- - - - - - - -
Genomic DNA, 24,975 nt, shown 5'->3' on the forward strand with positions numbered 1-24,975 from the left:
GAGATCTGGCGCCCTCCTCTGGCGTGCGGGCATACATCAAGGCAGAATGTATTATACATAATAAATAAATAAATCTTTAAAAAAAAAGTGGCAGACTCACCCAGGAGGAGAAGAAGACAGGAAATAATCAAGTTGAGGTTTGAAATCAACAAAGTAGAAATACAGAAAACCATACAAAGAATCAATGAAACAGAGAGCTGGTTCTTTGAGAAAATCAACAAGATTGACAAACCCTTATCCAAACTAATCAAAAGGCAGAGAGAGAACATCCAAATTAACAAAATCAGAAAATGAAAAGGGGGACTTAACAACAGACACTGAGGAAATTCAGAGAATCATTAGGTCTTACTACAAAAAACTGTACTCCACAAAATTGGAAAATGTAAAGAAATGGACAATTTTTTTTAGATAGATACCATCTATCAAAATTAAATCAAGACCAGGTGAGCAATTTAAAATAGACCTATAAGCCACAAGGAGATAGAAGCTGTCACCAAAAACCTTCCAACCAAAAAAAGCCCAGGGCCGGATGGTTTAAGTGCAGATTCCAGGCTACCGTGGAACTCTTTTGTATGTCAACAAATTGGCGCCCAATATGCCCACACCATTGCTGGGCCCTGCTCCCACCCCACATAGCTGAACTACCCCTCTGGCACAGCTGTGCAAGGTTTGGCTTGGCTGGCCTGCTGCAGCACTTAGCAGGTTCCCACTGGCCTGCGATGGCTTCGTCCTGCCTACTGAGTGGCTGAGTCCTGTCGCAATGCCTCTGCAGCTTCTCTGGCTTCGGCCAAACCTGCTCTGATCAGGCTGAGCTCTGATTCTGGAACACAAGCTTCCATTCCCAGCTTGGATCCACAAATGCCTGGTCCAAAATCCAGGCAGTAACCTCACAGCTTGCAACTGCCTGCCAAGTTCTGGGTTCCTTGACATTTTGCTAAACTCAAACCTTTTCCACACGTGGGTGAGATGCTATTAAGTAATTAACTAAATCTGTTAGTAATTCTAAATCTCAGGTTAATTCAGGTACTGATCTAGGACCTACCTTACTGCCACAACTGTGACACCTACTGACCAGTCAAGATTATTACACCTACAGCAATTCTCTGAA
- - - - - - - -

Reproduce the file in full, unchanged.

Genomic DNA, 24,975 nt, shown 5'->3' on the forward strand with positions numbered 1-24,975 from the left:
GAGATCTGGCGCCCTCCTCTGGCGTGCGGGCATACATCAAGGCAGAATGTATTATACATAATAAATAAATAAATCTTTAAAAAAAAAGTGGCAGACTCACCCAGGAGGAGAAGAAGACAGGAAATAATCAAGTTGAGGTTTGAAATCAACAAAGTAGAAATACAGAAAACCATACAAAGAATCAATGAAACAGAGAGCTGGTTCTTTGAGAAAATCAACAAGATTGACAAACCCTTATCCAAACTAATCAAAAGGCAGAGAGAGAACATCCAAATTAACAAAATCAGAAAATGAAAAGGGGGACTTAACAACAGACACTGAGGAAATTCAGAGAATCATTAGGTCTTACTACAAAAAACTGTACTCCACAAAATTGGAAAATGTAAAGAAATGGACAATTTTTTTTAGATAGATACCATCTATCAAAATTAAATCAAGACCAGGTGAGCAATTTAAAATAGACCTATAAGCCACAAGGAGATAGAAGCTGTCACCAAAAACCTTCCAACCAAAAAAAGCCCAGGGCCGGATGGTTTAAGTGCAGATTCCAGGCTACCGTGGAACTCTTTTGTATGTCAACAAATTGGCGCCCAATATGCCCACACCATTGCTGGGCCCTGCTCCCACCCCACATAGCTGAACTACCCCTCTGGCACAGCTGTGCAAGGTTTGGCTTGGCTGGCCTGCTGCAGCACTTAGCAGGTTCCCACTGGCCTGCGATGGCTTCGTCCTGCCTACTGAGTGGCTGAGTCCTGTCGCAATGCCTCTGCAGCTTCTCTGGCTTCGGCCAAACCTGCTCTGATCAGGCTGAGCTCTGATTCTGGAACACAAGCTTCCATTCCCAGCTTGGATCCACAAATGCCTGGTCCAAAATCCAGGCAGTAACCTCACAGCTTGCAACTGCCTGCCAAGTTCTGGGTTCCTTGACATTTTGCTAAACTCAAACCTTTTCCACACGTGGGTGAGATGCTATTAAGTAATTAACTAAATCTGTTAGTAATTCTAAATCTCAGGTTAATTCAGGTACTGATCTAGGACCTACCTTACTGCCACAACTGTGACACCTACTGACCAGTCAAGATTATTACACCTACAGCAATTCTCTGAA